Divalent cations Mg2+ and Ba2+ selectively and directly potentiate transient receptor potential vanilloid type 1 heat activation by lowering the activation threshold into the room temperature range. We found that Mg2+ potentiates channel activation only from the extracellular side; on the intracellular side, Mg2+ inhibits channel current. By dividing the extracellularly accessible region of the channel protein into small segments and perturbing the structure of each segment with sequence replacement mutations, we observed that the S1–S2 linker, the S3–S4 linker, and the pore turret are all required for Mg2+ potentiation. Sequence replacements at these regions substantially reduced or eliminated Mg2+-induced activation at room temperature while sparing capsaicin activation. Heat activation was affected by many, but not all, of these structural alternations. These observations indicate that extracellular linkers and the turret may interact with each other. Site-directed fluorescence resonance energy transfer measurements further revealed that, like heat, Mg2+ also induces structural changes in the pore turret. Interestingly, turret movement induced by Mg2+ precedes channel activation, suggesting that Mg2+-induced conformational change in the extracellular region most likely serves as the cause of channel activation instead of a coincidental or accommodating structural adjustment.
Mg2+ was the first of many divalent and multivalent cations (such as Ni2+, Gd3+, and polyamines) shown to potently activate transient receptor potential vanilloid type 1 (TRPV1) (Ahern et al., 2005; Riera et al., 2007). It is thought that the potentiation effect of Mg2+ on TRPV1 activation may contribute to pain under certain conditions; indeed, intraperitoneal infusion of high concentrations of MgSO4 elicits identifiable pain responses in mice (Gyires and Torma, 1984; Mogil et al., 1999) that are mediated by TRPV1 (Ahern et al., 2005). The effect of Mg2+ (as well as other cations such as Ni2+) on TRPV1 gating can be prevented by mutations to two extracellularly located protonation sites in the outer pore region, suggesting that H+ and divalent cations might affect the same gating machinery (Jordt et al., 2000; Ahern et al., 2005; Luebbert et al., 2010; Wang et al., 2010). Our study described in our companion paper (see Cao et al. in this issue) suggests that Mg2+ and another divalent cation, Ba2+, directly affect heat activation while influencing other activation pathways that are allosterically coupled to the C↔O transition of the channel pore. Mg2+ lowers the heat activation threshold into the room temperature range, leading to channel activation. In addition, both Mg2+ and Ba2+ induce channel desensitization to heat but not to capsaicin, suggesting that the divalent cation effect on heat activation is likely limited to the earlier heat-induced conformational change before the opening of the activation gate.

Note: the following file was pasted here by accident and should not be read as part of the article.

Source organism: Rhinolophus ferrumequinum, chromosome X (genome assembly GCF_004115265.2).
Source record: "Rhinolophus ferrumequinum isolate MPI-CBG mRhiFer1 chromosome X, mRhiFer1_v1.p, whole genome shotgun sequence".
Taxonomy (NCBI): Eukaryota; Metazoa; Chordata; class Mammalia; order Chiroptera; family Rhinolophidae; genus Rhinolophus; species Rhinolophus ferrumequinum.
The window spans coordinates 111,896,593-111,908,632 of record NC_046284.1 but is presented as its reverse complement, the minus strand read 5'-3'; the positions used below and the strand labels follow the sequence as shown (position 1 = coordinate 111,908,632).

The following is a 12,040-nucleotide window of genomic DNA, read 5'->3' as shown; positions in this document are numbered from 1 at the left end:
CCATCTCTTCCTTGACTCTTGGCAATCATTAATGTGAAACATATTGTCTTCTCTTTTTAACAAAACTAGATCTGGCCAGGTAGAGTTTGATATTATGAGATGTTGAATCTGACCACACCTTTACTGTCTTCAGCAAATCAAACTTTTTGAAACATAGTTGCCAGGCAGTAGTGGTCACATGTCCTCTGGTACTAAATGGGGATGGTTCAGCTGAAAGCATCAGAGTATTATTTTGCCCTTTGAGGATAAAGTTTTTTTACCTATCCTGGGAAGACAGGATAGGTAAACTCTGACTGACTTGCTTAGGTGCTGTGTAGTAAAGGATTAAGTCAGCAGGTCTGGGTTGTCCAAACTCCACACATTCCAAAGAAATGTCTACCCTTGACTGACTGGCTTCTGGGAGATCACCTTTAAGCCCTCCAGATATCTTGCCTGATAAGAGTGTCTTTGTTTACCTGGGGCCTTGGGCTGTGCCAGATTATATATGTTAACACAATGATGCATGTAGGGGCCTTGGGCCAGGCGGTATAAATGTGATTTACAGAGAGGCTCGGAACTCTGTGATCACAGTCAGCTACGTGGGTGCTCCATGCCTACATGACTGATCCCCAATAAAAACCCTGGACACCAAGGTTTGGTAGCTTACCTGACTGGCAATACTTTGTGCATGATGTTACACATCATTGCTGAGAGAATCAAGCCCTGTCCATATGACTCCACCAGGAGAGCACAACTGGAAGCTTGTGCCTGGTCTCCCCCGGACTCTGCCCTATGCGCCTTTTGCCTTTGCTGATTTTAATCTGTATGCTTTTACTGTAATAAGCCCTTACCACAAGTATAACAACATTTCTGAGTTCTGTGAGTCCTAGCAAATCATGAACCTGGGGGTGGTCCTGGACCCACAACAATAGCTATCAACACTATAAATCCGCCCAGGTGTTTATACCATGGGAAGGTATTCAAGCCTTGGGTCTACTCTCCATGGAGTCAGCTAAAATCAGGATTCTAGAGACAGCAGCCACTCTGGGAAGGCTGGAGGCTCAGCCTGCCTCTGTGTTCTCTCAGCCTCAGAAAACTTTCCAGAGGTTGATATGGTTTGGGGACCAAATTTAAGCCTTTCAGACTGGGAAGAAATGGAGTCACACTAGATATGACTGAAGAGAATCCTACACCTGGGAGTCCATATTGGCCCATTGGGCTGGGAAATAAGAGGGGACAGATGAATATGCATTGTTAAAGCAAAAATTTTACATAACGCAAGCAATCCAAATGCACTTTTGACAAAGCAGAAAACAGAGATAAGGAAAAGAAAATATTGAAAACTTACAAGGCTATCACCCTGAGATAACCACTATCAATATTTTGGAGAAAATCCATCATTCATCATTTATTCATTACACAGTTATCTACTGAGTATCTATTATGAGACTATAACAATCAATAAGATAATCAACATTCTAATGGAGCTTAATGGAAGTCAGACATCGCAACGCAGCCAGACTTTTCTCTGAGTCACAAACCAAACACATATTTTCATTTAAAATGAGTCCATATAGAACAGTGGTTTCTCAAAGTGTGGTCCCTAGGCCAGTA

Given the tight linkage between divalent cations and heat activation, it is of great interest to understand how divalent cations interact with TRPV1 protein. Finding the location of channel structures that mediate the divalent cation effect is particularly attractive because numerous regions throughout the channel protein have been implicated to play a role in heat activation (Fig. 1) (Zheng, 2013b). Although allosteric modeling can mathematically describe effects of a stimulus on channel activation and its coupling with other stimuli, it does not provide structural evidence on the location of acting site(s) or the structure(s) transmitting stimulation to the activation gate. Here, we describe experiments aiming at identifying the structures that mediate Mg2+ potentiation of TRPV1 activation.
MATERIALS AND METHODS
All constructs used in this study were based on the mouse TRPV1. Six sequence replacement mutants were made at the extracellular regions: three at the S1–S2 linker, one at the S3–S4 linker, and two at the pore turret (as illustrated in Figs. 3, 5, and 7). These mutations were designed to perturb the targeted structures and test their potential involvements in activation gating by Mg2+. For the S1–S2 linker mutations, the first five, middle six, and last six amino acids of the segment 456RPVEGLPPYKLNNTVGD472 were replaced with GGGGS, GGGGGS, and GGGGGS, yielding mutant Rs1s2_1, Rs1s2_2, and Rs1s2_3, respectively. For the S3–S4 linker mutation, the segment 534HRKE537 was replaced with GGGG, yielding mutant Rs3s4. Two more mutants were generated in the pore turret region and were named differently from the previous four. For the first mutant, termed R2, the turret segment 613PPHKCRGSACRPGN626 was replaced with GGGGPGGGGSGGGGS. For the second mutant, termed R3, a longer turret segment, 603GKNNSLPVESPPHKCRGSACRPGN626, was replaced with GGGGSGGGGSGGGGS. These are among a group of pore turret mutants that we have studied previously, and their functional properties including heat response are described in a recent report (Cui et al., 2012).